Brazil’s GDP data release last Friday gave just about everyone, including us, a pleasant surprise. The better-than-expected outcome for Q2 GDP growth—8.8% y/y and a seasonally adjusted annual rate (SAAR) of 5.1%—caused us to revise up our growth forecast for 2010 to 7.5% (7.25-7.75%), though we maintain our conviction that Brazil’s monetary policy committee is done with hikes until Q1 2011. Less accommodative monetary policy already has contributed to cooling the growth rate from Q1’s unsustainable 9% y/y and 11.3% SAAR. With the external environment deteriorating and the boost from pre-election government spending about to disappear, Brazil will see its economic expansion ease further in H2. In our latest LatAm Focus Week Ahead report, available exclusively to clients, we lay out our vision for growth and inflation dynamics in the coming months.
From Q2 2009 to Q1 2010, Brazil registered an impressive average rate of 2.2% q/q for economic activity growth (including the latest revisions from statistics agency IBGE). In Q2 2010, every component but government spending decelerated compared with the previous quarter. Household spending continued to ease to 0.8% q/q (3.1% SAAR) from 1.4% q/q (5.6% SAAR) in Q1 2010, and investment lost momentum, increasing 2.4% q/q (9.8% SAAR) compared with 7.3% q/q (32.4% SAAR) in Q1. Net exports persisted in weighing on GDP: Exports slid to 1% q/q (4.1% SAAR) from 2.1% q/q (8.7% SAAR) in Q1, while imports decelerated to 4.4% q/q (18.9% SAAR) after increasing 12.9% q/q (62.6% SAAR) in early 2010. On the supply side, all sectors cooled. In contrast, government consumption rose sharply, by 2.1% q/q (8.5% SAAR) from 0.8% q/q (3.2% SAAR) in Q1, as spending swelled ahead of elections in October.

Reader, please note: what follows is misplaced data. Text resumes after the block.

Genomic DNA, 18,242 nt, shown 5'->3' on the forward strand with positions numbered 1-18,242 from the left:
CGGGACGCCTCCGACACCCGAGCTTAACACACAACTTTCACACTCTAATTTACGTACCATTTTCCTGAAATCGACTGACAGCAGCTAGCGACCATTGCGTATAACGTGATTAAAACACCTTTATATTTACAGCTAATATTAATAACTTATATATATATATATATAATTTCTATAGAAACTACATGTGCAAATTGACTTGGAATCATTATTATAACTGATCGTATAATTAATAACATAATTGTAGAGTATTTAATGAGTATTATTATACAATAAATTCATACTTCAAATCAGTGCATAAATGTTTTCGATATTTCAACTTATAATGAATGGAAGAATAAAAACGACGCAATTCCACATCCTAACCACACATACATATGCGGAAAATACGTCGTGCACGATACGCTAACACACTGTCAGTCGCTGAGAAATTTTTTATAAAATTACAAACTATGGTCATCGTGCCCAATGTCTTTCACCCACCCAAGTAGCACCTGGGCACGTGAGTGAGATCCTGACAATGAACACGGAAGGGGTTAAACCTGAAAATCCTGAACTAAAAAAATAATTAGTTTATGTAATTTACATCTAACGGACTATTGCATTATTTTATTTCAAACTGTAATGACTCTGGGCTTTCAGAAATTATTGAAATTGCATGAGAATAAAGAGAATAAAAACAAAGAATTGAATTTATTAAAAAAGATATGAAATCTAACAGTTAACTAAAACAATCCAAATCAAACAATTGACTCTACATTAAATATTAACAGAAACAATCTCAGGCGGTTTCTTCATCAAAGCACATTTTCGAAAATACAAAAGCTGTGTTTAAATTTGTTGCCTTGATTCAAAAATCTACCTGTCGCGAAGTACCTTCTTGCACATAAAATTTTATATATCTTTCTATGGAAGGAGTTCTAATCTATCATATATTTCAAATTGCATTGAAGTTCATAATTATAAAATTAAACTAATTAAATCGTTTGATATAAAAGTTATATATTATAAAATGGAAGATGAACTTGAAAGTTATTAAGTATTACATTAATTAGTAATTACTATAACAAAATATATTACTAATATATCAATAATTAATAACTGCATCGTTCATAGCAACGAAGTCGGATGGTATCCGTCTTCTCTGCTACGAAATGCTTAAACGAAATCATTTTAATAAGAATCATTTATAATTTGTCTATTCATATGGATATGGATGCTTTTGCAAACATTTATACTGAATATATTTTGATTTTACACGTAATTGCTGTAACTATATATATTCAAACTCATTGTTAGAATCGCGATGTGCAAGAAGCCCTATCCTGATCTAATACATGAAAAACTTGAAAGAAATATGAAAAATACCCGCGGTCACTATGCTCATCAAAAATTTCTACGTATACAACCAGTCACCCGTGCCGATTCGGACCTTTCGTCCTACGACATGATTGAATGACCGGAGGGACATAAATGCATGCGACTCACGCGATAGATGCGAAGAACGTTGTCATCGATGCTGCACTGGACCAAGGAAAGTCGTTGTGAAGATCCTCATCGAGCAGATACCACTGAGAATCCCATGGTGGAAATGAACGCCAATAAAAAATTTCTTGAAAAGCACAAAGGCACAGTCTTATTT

In our view, the cooling of economic activity growth resulted from the withdrawal of excess accommodation, a less benign global backdrop and a high base. Looking into H2 2010, we see the potential for growth to temper further, if July’s industrial output figures and the PMI for August are any indication. Although demand drivers such as labor conditions, credit and consumer confidence remain resilient, they are easing, which suggests economic activity will keep settling into more sustainable levels. Perhaps the biggest question mark for Brazil’s economic performance in H2 is external demand for exports, which continues to wane. Nonetheless, the output gap remains in positive territory—up 1.66% from 1.35% in Q1—and we think Brazil’s internal engine can keep it above neutral in H2 2010.
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